TOP TIP - If you want to make the most of your day, having an earlier ceremony means that your Wedding day lasts even longer! Though as I mentioned earlier, do remember to factor in the time of year you’re planning your wedding when picking a time for your ceremony.

Just married couple at Hertford County Hall Wedding. Purple Kite Photography


I just love a confetti shot! The most natural time to do a confetti shot is straight after the ceremony, though sometimes you will leave the venue ahead of your guests, so in this case, spend a few minutes greeting your guests then the confetti shot can be staged shortly after. I like to surround the couple with guests armed with confetti to maximise the effect. Make sure everyone has enough for a couple of attempts to make sure you get the shot.

TOP TIP - Check that your venue allows confetti before you order bucket loads of it. Most venues now ask that it’s biodegradable, so please do check what you use. If your venue doesn’t allow confetti, you could give your guests little bottles of bubbles to blow instead.


I like to give my couples a few minutes after the ceremony to greet their guests while I capture those hugs and reactions - I love the joy in these images! But I like to quickly move on to the group shots. This means that no one has yet disappeared to the bar or to change into their comfy shoes, or moved on to the reception venue, if different.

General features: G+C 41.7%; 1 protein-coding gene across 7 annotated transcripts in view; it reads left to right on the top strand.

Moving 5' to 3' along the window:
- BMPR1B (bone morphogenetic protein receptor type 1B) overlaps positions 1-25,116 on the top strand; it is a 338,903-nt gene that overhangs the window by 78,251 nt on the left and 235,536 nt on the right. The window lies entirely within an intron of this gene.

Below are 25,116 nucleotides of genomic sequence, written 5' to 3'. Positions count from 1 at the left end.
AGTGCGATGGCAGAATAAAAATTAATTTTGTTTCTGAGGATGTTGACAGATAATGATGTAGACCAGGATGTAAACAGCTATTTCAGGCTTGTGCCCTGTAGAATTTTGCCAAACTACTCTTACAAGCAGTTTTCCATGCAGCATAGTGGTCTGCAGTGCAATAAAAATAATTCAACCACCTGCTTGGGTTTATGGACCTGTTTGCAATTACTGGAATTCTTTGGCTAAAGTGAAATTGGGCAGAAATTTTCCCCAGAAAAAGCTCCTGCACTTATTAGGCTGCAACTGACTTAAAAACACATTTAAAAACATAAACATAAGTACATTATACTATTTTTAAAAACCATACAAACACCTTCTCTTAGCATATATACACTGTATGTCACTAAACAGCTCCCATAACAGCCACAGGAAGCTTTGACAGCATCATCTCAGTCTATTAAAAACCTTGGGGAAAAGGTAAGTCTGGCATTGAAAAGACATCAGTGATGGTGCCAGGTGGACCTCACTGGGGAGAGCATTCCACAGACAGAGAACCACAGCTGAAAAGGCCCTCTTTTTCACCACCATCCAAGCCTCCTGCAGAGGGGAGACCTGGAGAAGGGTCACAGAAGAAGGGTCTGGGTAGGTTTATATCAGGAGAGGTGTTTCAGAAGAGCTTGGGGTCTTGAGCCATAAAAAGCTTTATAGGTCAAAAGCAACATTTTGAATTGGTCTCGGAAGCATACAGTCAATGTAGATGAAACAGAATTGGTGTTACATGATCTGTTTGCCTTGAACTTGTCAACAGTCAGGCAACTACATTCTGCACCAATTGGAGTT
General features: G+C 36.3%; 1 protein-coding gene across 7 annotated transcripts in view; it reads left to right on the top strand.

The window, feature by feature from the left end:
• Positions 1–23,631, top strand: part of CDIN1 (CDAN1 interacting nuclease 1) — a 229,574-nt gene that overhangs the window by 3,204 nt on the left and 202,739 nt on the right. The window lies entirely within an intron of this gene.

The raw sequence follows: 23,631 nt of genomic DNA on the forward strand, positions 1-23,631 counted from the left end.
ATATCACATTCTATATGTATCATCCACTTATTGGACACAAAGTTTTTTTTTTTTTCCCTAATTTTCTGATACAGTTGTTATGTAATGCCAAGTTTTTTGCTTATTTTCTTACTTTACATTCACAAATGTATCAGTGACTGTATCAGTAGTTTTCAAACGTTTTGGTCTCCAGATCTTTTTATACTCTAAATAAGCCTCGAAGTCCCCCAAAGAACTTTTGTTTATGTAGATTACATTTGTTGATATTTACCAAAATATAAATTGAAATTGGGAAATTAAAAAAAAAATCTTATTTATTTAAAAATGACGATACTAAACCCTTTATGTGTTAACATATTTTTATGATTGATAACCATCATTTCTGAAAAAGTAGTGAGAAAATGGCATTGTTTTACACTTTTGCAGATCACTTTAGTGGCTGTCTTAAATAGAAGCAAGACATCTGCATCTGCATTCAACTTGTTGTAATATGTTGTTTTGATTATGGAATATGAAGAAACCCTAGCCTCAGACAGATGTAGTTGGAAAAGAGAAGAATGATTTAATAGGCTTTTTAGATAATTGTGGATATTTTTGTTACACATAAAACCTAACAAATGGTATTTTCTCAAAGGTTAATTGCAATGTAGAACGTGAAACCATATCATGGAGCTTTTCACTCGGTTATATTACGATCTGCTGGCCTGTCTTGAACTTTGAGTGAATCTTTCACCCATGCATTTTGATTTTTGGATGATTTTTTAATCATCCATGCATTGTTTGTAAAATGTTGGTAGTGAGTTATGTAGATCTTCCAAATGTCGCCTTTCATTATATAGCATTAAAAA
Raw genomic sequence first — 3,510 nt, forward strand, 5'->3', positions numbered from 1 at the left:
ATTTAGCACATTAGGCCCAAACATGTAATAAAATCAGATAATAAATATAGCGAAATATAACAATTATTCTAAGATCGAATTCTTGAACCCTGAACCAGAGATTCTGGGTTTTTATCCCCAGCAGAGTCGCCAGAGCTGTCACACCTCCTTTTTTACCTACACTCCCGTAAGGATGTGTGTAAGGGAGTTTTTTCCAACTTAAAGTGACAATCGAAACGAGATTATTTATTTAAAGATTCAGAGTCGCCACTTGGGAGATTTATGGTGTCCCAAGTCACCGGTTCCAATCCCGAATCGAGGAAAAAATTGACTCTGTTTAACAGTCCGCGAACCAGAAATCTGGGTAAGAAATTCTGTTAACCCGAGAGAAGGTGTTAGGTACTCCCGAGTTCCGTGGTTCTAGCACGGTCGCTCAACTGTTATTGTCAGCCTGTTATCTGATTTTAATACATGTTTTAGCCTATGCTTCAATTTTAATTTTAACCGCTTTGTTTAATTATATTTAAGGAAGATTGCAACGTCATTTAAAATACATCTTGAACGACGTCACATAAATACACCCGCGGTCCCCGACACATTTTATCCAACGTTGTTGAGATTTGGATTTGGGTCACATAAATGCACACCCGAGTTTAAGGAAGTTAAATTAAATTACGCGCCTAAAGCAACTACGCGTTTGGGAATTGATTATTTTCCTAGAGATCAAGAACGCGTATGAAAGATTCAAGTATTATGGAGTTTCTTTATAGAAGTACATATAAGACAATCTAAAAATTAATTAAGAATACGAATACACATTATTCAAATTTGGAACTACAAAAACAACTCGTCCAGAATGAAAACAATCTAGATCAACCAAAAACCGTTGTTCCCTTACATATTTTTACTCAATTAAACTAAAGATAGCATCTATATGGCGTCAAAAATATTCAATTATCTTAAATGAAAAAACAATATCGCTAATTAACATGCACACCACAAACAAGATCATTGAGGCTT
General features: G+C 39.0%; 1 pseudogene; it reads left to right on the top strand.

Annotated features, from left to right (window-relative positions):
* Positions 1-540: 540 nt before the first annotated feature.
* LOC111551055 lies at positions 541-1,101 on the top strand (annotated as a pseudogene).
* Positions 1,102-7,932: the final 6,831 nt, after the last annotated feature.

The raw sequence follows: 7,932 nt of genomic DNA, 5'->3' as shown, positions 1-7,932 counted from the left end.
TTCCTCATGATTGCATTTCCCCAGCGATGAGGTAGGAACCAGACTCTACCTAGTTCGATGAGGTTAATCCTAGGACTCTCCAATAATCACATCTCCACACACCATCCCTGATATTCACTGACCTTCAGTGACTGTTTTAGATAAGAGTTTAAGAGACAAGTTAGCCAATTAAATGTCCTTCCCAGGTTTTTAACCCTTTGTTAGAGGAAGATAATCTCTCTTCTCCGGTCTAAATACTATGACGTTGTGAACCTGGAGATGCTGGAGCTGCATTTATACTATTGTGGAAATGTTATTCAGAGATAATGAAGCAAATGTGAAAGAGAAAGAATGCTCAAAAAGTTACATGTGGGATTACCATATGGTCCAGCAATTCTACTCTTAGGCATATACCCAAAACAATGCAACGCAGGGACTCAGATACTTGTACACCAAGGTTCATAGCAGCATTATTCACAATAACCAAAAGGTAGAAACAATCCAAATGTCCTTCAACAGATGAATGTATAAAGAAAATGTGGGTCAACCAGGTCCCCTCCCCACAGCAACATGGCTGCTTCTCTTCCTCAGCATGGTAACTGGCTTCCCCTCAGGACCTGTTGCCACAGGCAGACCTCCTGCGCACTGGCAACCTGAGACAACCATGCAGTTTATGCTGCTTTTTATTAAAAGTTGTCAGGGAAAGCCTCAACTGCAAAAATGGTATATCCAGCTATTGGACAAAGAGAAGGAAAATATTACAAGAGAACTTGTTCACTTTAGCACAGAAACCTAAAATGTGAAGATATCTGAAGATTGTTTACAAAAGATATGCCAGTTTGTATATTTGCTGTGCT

I advise not to have too many group shots on your list, between 5 and 10 is a great number. They can be more time consuming than you’d think and your guests will not thank you for making them hang around for any longer than they have to. Let’s face it, they’d rather be enjoying the drinks reception, and so would you! I usually start with a whole group shot so that most guests can then be excused while we focus on some smaller groups. (More on Group Photos here)

TOP TIP - To save a load of time and stress during group photos, enlist the help of someone who knows who’s who and can help me to round people up. We all have that one bossy friend or family member who loves to organise people and is happy for their voice to be heard – I bet you already know who fits the bill! Having a list of group shots written out in advance is also a great idea, to ensure an important shot doesn’t get missed.


After we’ve sent the rest of the guests gratefully off to the bar I whisk you both away for about 20-30 minutes for some couple portraits. These shots don’t need to be too formal or awkward, if you’re not comfortable in front of the camera (read my blog all about that here) then just see this as a chance to have a little time together away from your guests to decompress and excitedly acknowledge that you just got married!


Do plan plenty of time for your group and couples shots before your meal is served! Group shots take around 3-5 minutes each, so for 10 groups, leave around 30 minutes. You will also want time to have a drink and spend some time with your guests before you sit down to dinner. Leaving that bit of extra time means that you’re relaxed and not rushing around feeling stressed. Remember to factor in around 20 minutes for your guests to find their table and get seated too!

As an example, for a 1pm ceremony, serving dinner around 4.30-5.00pm works well. But please don’t forget to feed your guests some canapes or similar after the ceremony so they don’t get too hungry waiting for the main meal. And make sure you get some too!


Photographers just love golden hour – this is the hour of beautiful soft, warm light which occurs about an hour before sunset. This may happen long after the portraits are over, but I may still ask if you can slip away for 10 minutes to make the most of this magic moment for a few extra portraits if you’re game!